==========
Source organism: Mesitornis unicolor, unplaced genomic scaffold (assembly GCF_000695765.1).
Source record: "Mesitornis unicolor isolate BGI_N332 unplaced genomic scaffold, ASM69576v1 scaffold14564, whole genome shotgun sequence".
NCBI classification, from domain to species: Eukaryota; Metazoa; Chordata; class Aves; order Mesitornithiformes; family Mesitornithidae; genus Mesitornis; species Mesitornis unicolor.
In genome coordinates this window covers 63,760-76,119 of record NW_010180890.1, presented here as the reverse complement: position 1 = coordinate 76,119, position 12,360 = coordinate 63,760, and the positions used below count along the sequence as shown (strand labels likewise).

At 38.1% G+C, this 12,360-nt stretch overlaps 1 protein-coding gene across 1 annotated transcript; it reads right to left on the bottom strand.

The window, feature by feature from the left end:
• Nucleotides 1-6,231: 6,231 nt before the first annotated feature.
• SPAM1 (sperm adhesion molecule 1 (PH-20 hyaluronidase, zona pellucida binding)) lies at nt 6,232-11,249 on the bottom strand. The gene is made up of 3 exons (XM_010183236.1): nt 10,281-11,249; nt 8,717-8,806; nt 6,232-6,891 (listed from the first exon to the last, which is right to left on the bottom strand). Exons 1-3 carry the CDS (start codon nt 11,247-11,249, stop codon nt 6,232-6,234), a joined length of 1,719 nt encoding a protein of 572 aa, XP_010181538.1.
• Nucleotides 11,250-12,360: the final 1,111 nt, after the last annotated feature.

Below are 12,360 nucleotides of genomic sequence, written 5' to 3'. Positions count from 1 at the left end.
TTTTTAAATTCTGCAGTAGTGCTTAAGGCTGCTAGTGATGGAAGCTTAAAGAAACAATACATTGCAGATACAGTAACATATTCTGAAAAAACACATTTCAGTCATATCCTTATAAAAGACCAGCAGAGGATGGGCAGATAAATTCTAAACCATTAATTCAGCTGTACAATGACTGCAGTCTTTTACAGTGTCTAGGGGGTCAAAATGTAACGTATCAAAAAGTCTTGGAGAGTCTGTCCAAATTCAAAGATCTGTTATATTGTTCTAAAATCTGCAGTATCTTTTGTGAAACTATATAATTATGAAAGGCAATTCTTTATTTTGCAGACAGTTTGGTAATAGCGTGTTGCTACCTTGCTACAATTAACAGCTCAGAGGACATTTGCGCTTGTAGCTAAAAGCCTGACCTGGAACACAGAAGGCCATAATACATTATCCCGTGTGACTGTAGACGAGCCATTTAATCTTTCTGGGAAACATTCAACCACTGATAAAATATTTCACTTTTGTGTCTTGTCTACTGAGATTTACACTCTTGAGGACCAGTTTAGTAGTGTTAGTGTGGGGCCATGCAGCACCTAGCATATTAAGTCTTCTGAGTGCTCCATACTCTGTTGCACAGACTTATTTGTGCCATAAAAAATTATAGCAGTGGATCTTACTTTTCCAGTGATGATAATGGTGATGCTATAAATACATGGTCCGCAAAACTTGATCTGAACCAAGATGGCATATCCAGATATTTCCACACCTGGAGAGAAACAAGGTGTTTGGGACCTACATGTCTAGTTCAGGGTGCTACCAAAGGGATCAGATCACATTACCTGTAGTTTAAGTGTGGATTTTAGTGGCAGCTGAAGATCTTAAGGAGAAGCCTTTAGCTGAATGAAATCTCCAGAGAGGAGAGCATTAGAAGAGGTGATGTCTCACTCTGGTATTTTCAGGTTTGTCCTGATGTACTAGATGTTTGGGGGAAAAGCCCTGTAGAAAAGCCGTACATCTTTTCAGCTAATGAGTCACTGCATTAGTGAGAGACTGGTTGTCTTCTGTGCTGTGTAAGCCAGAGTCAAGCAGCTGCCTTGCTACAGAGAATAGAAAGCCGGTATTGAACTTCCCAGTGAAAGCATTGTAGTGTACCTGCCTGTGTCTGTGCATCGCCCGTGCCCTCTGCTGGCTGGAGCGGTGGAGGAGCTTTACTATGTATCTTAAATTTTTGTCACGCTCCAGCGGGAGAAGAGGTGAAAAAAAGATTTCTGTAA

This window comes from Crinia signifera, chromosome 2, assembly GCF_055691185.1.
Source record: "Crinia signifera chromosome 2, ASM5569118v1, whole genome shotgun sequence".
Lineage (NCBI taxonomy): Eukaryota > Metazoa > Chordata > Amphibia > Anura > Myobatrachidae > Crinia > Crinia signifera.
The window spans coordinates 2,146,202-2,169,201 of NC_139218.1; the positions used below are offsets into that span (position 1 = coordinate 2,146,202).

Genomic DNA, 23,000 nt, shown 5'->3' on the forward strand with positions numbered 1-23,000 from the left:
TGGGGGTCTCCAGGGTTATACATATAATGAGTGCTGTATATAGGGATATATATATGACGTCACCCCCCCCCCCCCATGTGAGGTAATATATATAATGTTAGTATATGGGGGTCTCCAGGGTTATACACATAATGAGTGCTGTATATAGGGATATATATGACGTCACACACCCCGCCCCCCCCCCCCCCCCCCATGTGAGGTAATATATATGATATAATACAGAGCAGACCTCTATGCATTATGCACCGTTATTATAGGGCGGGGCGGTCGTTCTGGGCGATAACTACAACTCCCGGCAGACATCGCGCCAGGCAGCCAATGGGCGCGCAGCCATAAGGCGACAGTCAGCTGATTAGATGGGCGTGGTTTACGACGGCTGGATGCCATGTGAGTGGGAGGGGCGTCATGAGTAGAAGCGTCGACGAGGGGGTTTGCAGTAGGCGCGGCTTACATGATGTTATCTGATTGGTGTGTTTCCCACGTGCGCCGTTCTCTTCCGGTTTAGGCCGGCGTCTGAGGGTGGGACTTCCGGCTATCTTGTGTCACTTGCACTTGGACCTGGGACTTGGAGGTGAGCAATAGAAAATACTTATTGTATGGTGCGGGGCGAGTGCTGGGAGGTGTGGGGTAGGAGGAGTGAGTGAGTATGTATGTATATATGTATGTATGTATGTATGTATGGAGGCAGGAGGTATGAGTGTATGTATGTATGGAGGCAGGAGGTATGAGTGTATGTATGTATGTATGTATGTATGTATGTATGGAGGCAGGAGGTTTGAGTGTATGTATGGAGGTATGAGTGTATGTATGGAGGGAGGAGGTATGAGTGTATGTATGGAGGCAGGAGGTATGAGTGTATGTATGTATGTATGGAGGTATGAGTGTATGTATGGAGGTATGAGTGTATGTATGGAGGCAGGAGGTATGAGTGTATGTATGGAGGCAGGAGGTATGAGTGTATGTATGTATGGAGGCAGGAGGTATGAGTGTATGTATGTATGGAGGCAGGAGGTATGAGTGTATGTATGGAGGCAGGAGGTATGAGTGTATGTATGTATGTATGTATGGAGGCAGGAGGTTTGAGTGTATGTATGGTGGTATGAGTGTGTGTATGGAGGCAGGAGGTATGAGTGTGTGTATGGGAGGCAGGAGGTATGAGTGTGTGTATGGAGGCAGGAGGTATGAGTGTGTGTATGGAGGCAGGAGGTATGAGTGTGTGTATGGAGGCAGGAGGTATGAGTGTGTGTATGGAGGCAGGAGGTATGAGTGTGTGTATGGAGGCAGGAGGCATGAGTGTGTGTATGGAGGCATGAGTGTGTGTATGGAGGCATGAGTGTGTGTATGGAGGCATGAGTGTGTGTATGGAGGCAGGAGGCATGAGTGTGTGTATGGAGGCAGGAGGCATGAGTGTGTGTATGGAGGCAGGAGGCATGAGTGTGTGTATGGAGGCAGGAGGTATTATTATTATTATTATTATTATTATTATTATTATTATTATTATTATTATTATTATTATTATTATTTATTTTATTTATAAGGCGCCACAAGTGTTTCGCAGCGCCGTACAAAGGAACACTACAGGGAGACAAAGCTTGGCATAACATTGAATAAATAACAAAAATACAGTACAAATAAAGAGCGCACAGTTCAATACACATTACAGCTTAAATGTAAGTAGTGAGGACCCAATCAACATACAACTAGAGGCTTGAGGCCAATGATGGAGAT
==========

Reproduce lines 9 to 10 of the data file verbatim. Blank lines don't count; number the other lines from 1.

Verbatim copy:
• Nucleotides 11,250-12,360: the final 1,111 nt, after the last annotated feature.

Below are 12,360 nucleotides of genomic sequence, written 5' to 3'. Positions count from 1 at the left end.